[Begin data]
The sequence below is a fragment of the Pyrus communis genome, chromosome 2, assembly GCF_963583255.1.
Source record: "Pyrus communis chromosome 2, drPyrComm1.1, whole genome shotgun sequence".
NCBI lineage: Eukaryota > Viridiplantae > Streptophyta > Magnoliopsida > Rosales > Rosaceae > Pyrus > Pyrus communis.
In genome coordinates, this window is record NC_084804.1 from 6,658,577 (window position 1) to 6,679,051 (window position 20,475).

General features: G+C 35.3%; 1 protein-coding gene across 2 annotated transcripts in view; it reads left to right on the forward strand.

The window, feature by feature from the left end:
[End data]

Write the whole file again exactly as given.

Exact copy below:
The sequence below is a fragment of the Pyrus communis genome, chromosome 2, assembly GCF_963583255.1.
Source record: "Pyrus communis chromosome 2, drPyrComm1.1, whole genome shotgun sequence".
NCBI lineage: Eukaryota > Viridiplantae > Streptophyta > Magnoliopsida > Rosales > Rosaceae > Pyrus > Pyrus communis.
In genome coordinates, this window is record NC_084804.1 from 6,658,577 (window position 1) to 6,679,051 (window position 20,475).

General features: G+C 35.3%; 1 protein-coding gene across 2 annotated transcripts in view; it reads left to right on the forward strand.

The window, feature by feature from the left end: